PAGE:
Have you seen the becomeanex.org commercials that focus on relearning life without cigarettes? The subjects of these commercials are going through their daily routines, but seem to be having trouble with even the most simple of tasks because of not physically having a cigarette in their hand. I know you have seen them:
- A woman stumbles to her car, fumbling to unlock the rear passenger door; she climbs in the backseat; climbs over the backseat to the driver’s seat, all the while looking completely confused.
- A man making breakfast, cracks an egg over a hot burner minus the frying pan.
- A man in a diner, clueless as to how to drink his cup of coffee.
Most people don’t consider that when you live life with a cigarette in your hand, physically giving up cigarettes can leave you debilitated.
Let’s apply that to losing your hearing… As with all things that we tend to take for granted until they are gone, a person who has all of their hearing doesn’t think much about the areas of life where they use this keen sense, other than the obvious. But take away someone’s ability to hear and they will find that hearing plays a part in areas they never considered. Maybe someone should make a commercial for those relearning life without the benefit of hearing? The following scenarios are a few possibilities based on my own personal life challenges:
- A woman drives her 5-speed, roughly shifting gears. She no longer can hear the sound one unconsciously listens for that indicates when to shift, as road noise drowns out all other sound. Her lone passenger gives her that “Drive much?” look as she shifts out of sync, while simultaneously cinching his seat belt tighter, fearful for his safety.
- A woman brushes her teeth as part of her morning routine. She returns to the bathroom later in the day to find the water has been running all day long, as she no longer can hear the sound of water running, an unconscious reminder to turn off the faucet.
- A woman enters a busy office building and pushes the button for the elevators located on either side of the lobby. If she has any chance at all to catch an open elevator, she must stand at a distance in order to see all of the elevator lights (hopefully the lights contain arrows so she can see if an elevator is going up or down. If not, she most likely will ride in the wrong direction a time or two and receive stares from other passengers wondering why, if she wanted to go down, did she get on an elevator going up?) and to watch for the elevator doors to open, as she can not hear the bell or the opening of the doors. God forbid that the lights are burnt out or not functioning. She could be standing there for days. (I’ve learned to take the stairs to avoid the stares. LOL)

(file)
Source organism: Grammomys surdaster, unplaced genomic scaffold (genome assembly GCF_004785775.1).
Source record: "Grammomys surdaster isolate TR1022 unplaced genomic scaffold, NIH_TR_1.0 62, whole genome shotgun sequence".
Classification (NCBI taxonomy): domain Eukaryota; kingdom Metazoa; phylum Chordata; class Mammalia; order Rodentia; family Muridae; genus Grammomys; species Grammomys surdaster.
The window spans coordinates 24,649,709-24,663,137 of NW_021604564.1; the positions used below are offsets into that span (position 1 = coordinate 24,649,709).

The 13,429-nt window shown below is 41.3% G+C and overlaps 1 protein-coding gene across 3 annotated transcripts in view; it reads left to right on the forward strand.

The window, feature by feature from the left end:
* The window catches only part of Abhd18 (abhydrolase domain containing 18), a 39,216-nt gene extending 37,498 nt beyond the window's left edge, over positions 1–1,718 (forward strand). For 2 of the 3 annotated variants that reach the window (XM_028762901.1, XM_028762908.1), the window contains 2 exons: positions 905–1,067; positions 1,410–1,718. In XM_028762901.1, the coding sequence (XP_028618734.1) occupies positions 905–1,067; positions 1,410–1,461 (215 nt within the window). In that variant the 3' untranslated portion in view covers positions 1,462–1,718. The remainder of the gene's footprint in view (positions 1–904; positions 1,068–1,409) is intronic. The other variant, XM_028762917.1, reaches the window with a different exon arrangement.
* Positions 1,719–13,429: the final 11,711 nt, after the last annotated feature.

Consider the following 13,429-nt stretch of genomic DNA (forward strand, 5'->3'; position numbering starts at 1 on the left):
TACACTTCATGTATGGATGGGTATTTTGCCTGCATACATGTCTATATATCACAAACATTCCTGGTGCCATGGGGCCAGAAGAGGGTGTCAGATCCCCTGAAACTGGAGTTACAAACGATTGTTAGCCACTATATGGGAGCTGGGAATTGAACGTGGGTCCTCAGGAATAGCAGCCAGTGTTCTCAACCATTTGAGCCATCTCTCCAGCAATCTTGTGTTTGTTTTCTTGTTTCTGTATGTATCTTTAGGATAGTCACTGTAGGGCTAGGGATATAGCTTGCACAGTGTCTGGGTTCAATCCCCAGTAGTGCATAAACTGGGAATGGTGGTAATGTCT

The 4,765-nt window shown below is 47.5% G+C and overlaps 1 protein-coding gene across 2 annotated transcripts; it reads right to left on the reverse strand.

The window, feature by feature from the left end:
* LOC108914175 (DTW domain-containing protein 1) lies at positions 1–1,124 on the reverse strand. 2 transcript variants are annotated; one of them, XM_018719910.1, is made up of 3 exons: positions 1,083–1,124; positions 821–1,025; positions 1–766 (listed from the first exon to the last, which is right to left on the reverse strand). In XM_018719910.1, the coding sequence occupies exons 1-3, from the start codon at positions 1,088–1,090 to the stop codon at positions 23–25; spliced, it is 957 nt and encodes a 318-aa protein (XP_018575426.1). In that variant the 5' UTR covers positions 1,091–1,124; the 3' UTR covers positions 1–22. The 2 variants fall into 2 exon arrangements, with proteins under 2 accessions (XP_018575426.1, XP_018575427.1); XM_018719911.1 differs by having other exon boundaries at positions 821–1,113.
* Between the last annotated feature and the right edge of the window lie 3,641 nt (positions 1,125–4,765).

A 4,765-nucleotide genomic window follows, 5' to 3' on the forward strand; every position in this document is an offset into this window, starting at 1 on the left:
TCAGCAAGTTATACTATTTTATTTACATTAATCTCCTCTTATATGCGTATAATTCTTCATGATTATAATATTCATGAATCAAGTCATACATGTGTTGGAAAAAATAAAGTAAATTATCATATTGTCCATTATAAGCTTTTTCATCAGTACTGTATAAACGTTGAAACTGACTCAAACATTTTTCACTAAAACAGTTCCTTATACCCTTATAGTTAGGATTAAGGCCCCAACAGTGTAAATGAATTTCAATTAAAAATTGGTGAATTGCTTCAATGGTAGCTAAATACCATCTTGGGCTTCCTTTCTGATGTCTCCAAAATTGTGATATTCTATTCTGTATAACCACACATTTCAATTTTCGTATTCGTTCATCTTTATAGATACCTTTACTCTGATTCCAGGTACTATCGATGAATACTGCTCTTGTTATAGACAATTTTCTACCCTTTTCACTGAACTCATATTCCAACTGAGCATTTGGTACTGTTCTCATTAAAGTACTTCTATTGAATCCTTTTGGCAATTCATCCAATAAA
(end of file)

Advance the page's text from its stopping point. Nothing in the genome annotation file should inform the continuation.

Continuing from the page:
This list could go on and on, but you get the idea!! Really though, the two points–relearning life without cigarettes and relearning life without hearing–are not comparable, as you can make the choice to give up cigarettes, but one can never choose to hear as they once did, not even with hearing aids or cochlear implants. Believe me, if choice were an option no one would suffer hearing loss. However, relearning life is necessary whether you are giving up cigarettes or dealing with hearing loss. What is sad to note is that there is more help out there for someone giving up smoking than there is help for someone coping with hearing loss.
Another thought… with all the mindless, pointless reality shows that do nothing more than to afford a “fly on the wall” view into a celebrated life where the challenges faced seem a tad superficial–though there are a few reality shows I like, “Project Runway” is one. This show at least highlights the creative process, though even here there seems to be an element of manufactured drama–why not have a “real” reality show that teaches something, highlights what it is like to be Deaf/deaf/Hard of Hearing? Believe me, that would be entertainment in it’s purest form!!! No need to manufacture any of the drama, as it all happens naturally.
Such a show might be similar to “Little People, Big World” (a TLC series showcasing the Roloff family, composed of both little and average-sized members) in that it would educate the public about others who are considered “different”. Of course, as with any reality show, the episodes would be expected to generate viewer interest, but even the most mundane situations told from the perspective of someone who cannot hear can prove dramatic.
If there are any big time TV producers out there reading this, please feel free to steal my idea. Not only would a reality show about Deaf/deaf/Hard of Hearing people be dramatic, it would serve to help the vast TV watching public become aware of the challenges facing those of us who have lost some or all of our hearing. For if we, as hard of hearing and deaf individuals, are not clued into all the ways hearing enhances our own lives until we begin to lose our hearing, how much more so for those who have not experienced any loss at all?